The crown in prosecuting drug offences must be able to prove the essentials elements of the particular offence. For example, in cases where a defendant is charged with possession of say cannabis for the purpose, the crown must prove both the elements of possession and trafficking. The crown must prove that the defendant knew of the presence of the drug and lack of knowledge is one of the common defences in this type of offence. The crown must also prove that the drug is a prohibited drug through a proper certificate of analysis by an expert from the Centre of Forensic Sciences.
The crown in order to prove trafficking must be able to prove that the defendant intended to distribute/supply the drugs to others. One of the misconceptions that some people have is that the crown must prove that the drug is being sold for profit. A mere distribution of the drugs to friends gratuitously can be sufficient proof of trafficking. The fact that there was no gain or profit involved in the distribution may have an effect in reducing the sentence that would be imposed depending on the nature of the drug. The more harmful the drug is, such as crack coccaine, heroine and crystal meths, the less impact a non profit trafficking would have on sentence. The fact that the defendant is an addict who is selling drugs to support his addiction can mitigate the sentence but only where the addict has taken serious steps to cure his addiction and cured it by the time he appears for sentencing.
One of the defences that the courts are increasingly seeing in these types of offences are Charter of Rights motions that the circumstances surrounding the seiure of the drugs constituted an unlawful search and seizure. The case studies below will illustrate some of the issues present in these types of offences.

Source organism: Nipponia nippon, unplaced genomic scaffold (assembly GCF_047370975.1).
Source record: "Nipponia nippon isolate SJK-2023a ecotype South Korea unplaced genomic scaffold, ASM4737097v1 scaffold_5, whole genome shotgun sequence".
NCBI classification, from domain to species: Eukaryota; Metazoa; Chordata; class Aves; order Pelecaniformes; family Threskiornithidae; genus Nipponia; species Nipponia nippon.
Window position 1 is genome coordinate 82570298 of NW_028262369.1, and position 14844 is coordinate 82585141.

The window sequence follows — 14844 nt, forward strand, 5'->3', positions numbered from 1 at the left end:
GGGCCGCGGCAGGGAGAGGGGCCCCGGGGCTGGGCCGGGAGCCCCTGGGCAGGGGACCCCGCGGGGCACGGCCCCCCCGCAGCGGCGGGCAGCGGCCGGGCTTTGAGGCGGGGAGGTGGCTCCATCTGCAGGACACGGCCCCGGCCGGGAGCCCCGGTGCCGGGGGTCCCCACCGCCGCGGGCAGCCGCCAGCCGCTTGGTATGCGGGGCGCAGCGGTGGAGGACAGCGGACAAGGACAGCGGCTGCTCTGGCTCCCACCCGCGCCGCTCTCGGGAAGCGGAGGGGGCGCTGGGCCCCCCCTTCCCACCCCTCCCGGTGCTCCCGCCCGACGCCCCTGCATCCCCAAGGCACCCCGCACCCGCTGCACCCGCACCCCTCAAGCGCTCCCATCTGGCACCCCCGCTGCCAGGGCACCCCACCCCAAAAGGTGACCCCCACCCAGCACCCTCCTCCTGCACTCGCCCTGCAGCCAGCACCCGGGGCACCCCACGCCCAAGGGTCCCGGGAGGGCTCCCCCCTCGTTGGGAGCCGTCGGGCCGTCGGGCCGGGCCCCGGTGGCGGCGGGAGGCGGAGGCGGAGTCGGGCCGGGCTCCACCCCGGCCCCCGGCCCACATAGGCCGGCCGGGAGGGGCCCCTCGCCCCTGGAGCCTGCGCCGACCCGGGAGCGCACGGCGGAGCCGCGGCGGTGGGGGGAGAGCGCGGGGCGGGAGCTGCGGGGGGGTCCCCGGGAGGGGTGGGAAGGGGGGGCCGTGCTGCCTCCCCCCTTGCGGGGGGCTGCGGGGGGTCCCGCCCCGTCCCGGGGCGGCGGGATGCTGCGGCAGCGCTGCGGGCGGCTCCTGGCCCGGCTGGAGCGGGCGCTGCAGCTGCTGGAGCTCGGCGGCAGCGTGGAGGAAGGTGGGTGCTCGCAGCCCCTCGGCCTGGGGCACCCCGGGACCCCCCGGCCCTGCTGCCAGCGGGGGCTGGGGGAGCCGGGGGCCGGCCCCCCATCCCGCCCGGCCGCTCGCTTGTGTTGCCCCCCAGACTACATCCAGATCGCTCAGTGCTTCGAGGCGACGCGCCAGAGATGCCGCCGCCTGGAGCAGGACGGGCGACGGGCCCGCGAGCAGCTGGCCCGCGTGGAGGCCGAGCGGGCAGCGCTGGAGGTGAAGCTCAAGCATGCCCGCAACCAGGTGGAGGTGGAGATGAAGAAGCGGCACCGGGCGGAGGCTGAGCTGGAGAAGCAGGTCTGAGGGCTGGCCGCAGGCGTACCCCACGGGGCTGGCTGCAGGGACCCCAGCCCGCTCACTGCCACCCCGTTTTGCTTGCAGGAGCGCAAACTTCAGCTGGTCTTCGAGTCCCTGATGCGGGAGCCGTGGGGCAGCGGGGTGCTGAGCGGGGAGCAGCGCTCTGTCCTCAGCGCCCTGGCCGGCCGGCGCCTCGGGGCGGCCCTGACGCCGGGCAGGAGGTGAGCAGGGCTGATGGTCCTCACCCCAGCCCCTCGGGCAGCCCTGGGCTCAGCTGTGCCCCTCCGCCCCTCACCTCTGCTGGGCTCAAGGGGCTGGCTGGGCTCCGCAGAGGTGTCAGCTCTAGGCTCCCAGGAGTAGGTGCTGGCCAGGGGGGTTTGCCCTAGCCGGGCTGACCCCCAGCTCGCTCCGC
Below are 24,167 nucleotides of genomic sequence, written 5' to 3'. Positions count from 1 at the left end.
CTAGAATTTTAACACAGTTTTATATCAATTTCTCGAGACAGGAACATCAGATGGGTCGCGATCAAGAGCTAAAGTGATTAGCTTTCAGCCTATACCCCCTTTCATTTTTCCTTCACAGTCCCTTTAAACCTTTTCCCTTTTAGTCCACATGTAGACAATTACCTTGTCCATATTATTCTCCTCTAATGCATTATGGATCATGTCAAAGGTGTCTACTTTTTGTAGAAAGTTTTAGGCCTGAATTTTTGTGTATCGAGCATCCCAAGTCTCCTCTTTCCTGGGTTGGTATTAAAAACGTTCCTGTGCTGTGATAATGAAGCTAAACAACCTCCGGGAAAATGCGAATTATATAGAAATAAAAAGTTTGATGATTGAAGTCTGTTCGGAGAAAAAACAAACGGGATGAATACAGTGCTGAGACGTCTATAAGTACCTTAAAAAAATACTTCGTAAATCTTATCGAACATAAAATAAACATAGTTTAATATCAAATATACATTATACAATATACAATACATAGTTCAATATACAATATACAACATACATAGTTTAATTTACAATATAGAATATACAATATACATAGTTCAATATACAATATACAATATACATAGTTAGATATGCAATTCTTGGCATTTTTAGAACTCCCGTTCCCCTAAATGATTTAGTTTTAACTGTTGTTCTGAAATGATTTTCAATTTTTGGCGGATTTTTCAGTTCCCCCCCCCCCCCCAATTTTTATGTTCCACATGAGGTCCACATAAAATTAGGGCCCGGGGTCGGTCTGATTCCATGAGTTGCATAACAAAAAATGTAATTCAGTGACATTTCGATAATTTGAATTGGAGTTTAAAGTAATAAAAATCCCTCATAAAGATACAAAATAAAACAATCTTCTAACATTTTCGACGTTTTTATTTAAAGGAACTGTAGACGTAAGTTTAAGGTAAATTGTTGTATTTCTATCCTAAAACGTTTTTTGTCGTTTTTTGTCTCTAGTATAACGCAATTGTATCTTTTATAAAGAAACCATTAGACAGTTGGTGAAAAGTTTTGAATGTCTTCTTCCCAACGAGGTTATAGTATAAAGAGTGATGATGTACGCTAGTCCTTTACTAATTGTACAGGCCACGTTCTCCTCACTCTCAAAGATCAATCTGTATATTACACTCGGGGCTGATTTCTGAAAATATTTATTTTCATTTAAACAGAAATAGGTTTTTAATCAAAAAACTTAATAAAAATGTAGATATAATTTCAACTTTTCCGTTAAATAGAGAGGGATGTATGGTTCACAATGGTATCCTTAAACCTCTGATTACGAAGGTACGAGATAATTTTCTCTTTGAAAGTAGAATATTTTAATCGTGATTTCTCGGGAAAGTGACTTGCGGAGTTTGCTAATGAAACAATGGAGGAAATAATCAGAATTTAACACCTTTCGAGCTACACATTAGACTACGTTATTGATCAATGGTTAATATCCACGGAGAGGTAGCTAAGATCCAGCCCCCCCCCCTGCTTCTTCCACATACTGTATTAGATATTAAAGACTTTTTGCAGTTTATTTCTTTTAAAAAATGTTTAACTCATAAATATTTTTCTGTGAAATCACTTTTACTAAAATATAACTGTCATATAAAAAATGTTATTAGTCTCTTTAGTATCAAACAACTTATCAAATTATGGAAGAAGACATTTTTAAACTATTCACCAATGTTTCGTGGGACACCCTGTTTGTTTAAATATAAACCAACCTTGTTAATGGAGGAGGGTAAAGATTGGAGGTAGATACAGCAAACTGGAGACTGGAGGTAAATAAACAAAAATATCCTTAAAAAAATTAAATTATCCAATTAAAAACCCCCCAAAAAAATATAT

The case of Drugger and his bad habit
Drugger had attended a party with two of his friends Mickey and Sam. All 3 were young men between ages 18 and 20. At the party they smoked a fair number of marihuana joints. At about 1.00 a.m., Drugger and his friends got in Drugger's car and proceeded to Drugger's home. Druugger placed 5 ziplop bags containing several grams of marihuana in his glove compartment. In another set of zipbags he had some rizla roll ups and tobacco, which he also stored in his glove compartment. A small folding knife lay on the front console.
Drugger was feeling high and drove well above the speed limit on the highway. Several police cruisers stopped the vehicle for a speeding offence. The police officers, after questioning drugger, ordered all of the young men to get out of the car and proceeded to search the vehicle. Upon finding the baggies in the glove compartment and the folding knife, they were all arrested and charged with possession of marihuana for the purpose. They were released at the police station on a form 11 with 2 conditions, not to be in possession of any controlled drugs and not to have contact with each other.
Drugger's mother called NLC Lawyers to represent all of the 3 defendants. We obtained the crown disclosure and after carefully reading it we contacted Penny, a criminal lawyer, to represent Mickey and Sam as there was a clear of conflict of interest in that they had defences that Drugger did not have which made it difficult for NLC to represent all 3 defendants.
It was clear that the police did not have reasonable and probable grounds to do the warranless search of Drugger's car on the basis of clear evidence in the police officiers notes that this was a traffic stop.
It was also clear that the crown had little evidence to prove that Mickey and Sam had any knowledge of the contents of the glove compartment or of the drugs secreted within. Penny therefore had a strong lack of knowledge defence that Drugger did not have, but both Drugger and her clients had the unlawful search defence.